• Enables the thought reform consulting team to observe how the family works together under pressure and who may or may not be appropriate for major roles in the intervention

  • Improves family communication with the group member

  • Enables the family to understand the culture of the group, its teachings and how thought reform techniques impact the group member

  • Prepares the family for how to communicate in the intervention and what practical arrangements should be made

  • Emphasizes the recovery process and their responsibility in it

  • Emphasizes the seriousness of an intervention and all its repercussions

  • Facilitates the family in making a fully informed decision about doing an intervention

  Thought reform consultation involves even more assessment, as you see -- and places much more responsibility on the family. They realize that a team is not just going to come in and perform some magical process and things will forever be okay. 

In both exit counseling and thought reform consulting, the purpose of the intervention is not to get someone out of a cult. While that may be a desired outcome, the purpose is to give the group member the information that enables them to make a fully informed choice.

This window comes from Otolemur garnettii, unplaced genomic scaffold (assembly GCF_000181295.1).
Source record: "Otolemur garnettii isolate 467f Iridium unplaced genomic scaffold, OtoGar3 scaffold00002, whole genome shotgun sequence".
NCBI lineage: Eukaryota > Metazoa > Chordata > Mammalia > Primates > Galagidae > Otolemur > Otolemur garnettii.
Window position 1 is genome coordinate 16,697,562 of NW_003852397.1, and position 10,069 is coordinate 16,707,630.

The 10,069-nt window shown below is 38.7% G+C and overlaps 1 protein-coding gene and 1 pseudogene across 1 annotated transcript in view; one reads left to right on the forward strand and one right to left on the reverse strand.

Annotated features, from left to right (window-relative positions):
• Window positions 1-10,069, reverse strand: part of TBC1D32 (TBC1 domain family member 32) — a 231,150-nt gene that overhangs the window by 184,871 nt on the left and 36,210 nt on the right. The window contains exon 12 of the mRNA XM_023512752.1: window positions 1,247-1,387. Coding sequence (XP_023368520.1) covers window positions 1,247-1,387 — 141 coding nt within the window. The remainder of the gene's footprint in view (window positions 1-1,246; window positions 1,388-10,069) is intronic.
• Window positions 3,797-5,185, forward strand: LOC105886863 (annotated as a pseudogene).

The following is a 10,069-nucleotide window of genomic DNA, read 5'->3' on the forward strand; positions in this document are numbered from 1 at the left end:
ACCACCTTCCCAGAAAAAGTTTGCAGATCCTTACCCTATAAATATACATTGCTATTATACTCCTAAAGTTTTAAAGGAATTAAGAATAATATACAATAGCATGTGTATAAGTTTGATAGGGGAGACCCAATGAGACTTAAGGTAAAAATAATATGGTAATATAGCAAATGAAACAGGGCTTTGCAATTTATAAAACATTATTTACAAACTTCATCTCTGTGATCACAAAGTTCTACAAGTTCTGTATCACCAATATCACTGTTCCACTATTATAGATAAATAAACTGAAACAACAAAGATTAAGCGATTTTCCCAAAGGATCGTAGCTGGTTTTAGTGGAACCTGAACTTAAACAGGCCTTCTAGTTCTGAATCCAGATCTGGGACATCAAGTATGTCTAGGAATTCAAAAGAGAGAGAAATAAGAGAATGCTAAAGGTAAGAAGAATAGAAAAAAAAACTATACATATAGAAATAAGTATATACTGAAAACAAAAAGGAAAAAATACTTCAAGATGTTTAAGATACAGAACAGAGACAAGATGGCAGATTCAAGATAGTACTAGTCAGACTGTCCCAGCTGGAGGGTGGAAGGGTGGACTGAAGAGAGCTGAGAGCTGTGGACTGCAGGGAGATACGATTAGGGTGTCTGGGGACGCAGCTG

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Our E-Library contains full text articles and other resources related to the information below.  Click here.

WHY WE USE SYMBOLS/ICONS IN OUR LISTS.

Please note:

ICSA does NOT maintain a list of "bad" groups or "cults."  We nonjudgmentally list groups on which we have information.

Groups listed, described, or referred to on ICSA's Web sites may be mainstream or nonmainstream, controversial or noncontroversial, religious or nonreligious, cult or not cult, harmful or benign.

We encourage inquirers to consider a variety of opinions, negative and positive, so that inquirers can make independent and informed judgments pertinent to their particular concerns.

Views expressed on our Web sites are those of the document's author(s) and are not necessarily shared, endorsed, or recommended by ICSA or any of its directors, staff, or advisors.

See:  Definitional Issues Collection; Understanding Groups Collection
 

Views expressed on our Web sites are those of the document's author(s) and are not necessarily shared, endorsed, or recommended by ICSA or any of its directors, staff, or advisors.